Ian Shapira, reporter for the Washington Post, thinks Gawker ripped off his tiresome trend story about a tiresome trendwatcher.
He may be right, but that’s not what the Post is worried about right now.
Sure, Gawker copied key quotes from Shapira’s Speaking to Generation Nexus
Guru Explains Gens X, Y, Boomer To One Another, which is smeared across three slow-loading pages on the Post’s site. Gawker’s ‘Generational Consultant’ Holds America’s Fakest Job is shorter, funnier, has a better hed, and fits on a single page.
“Generational consultant” Anne Loehr’s “generational cheat sheet”, which should have been a single-page table, takes up another heavily-monetized five pages of the Post’s site. Shapira makes no apologies for that, presumably because he knows the publicity is good for her. After all, if someone gives a generational seminar and the Post doesn’t show up, has it made a sound?
Current law basically allows the Gawkers of the world to appropriate others’ work, repurpose it and sell ads against it with no payment to or legal recourse for the company that paid me while I sat through two hours of a generational seminar.
Maybe Shapira and his editors should consider whether that time might have been better spent on a different story. I hear things are a little tight in the Post newsroom these days.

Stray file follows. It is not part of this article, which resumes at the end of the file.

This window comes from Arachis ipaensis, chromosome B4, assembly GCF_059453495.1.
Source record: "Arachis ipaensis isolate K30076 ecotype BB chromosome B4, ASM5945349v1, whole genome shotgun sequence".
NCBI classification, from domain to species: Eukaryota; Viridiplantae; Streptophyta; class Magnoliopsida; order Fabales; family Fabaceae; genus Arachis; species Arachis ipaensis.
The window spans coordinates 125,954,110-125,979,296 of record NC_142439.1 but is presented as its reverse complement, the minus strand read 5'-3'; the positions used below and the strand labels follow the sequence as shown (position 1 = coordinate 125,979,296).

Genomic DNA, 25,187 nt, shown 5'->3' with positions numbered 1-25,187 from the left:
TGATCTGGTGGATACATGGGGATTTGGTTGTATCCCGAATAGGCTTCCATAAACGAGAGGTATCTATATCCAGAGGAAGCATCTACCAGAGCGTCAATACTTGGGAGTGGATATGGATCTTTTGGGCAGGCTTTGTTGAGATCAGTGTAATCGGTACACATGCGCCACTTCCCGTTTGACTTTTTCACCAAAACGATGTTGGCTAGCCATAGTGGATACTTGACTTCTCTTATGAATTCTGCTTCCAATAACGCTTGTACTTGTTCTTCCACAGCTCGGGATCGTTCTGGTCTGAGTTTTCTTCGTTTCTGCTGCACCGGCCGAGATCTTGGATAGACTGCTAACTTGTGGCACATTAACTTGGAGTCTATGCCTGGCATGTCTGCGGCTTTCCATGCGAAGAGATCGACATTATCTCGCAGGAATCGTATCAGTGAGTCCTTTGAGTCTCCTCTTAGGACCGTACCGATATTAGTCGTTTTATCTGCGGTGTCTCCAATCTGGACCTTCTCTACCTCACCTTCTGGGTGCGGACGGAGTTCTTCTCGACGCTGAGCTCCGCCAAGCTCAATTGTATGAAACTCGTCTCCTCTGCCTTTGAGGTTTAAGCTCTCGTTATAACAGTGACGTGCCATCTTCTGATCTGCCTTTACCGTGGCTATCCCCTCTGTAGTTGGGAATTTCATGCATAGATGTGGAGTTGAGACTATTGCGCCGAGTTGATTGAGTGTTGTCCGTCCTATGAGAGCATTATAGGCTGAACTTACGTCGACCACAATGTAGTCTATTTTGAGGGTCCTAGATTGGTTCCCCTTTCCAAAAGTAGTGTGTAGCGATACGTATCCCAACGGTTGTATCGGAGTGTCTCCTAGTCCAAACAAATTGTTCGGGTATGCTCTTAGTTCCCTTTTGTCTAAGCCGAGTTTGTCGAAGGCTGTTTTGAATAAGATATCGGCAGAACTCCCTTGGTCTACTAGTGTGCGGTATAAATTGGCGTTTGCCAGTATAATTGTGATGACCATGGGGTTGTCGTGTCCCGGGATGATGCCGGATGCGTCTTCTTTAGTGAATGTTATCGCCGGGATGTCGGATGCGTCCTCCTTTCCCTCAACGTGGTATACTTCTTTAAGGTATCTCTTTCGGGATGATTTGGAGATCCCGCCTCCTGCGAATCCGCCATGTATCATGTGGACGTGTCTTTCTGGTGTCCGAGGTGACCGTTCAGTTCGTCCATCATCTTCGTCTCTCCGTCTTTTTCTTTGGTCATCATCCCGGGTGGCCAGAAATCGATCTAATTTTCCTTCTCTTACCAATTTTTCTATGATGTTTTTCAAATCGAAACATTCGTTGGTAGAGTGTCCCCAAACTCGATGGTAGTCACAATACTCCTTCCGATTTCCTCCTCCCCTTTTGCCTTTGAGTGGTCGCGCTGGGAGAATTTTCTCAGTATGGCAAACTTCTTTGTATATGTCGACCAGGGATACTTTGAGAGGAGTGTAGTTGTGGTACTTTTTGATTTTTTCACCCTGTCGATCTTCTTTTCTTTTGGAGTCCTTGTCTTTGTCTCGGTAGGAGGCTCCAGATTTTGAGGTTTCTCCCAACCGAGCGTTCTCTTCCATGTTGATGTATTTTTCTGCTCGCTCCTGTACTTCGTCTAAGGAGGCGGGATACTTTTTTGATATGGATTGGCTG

They want to amend the copyright law so that it restores “unfair competition rights” — which once gave us the power to sue rivals if our stories were being pirated. That change would give news organizations rights that they could enforce in court if “parasitic” free-rider Web sites (the heavy excerpters) refused to bargain with them for a fee or a contract. Marburger said media outlets could seek an order requiring the free-rider to postpone its commercial use or even hand over some advertising revenue linked to the free-riding.
No one objects to copyright protection. OK, almost no one. But the Post already has that. They want something bigger.
What’s on the minds of the traditional media is not plagiarizers and “parasites”. They have Google in their sights. And they need a extension/reification of the “hot news” doctrine that will allow them to have a monopoly on the facts for a period of time greater than zero.
I’m not interested in rewriting copyright and antitrust law to save the occasional baby in all the bathwater the major metros print every day.
How can the Gawker article be considered “unfair competition” when it increased the audience for Shapira’s article on the Post’s site? Because Gawker’s very existence is unfair competition.
The Post just completed its fourth round of buyouts since 2003; and although the company reported on Friday that it had returned to profitability in the second quarter, the newspaper division, which is pretty much us, continues losing money. Standard & Poor’s expects that the company’s gross earnings will drop by 30 percent this year. Gawker Media, on the other hand, reported last week that its revenues in the first two quarters of 2009 were up 45 percent from the first two quarters of last year. …
After all the reporting, it took me about a day to write the 1,500-word piece. How long did it take Gawker to rewrite and republish it, cherry-pick the funniest quotes, sell ads against it and ultimately reap 9,500 (and counting) page views?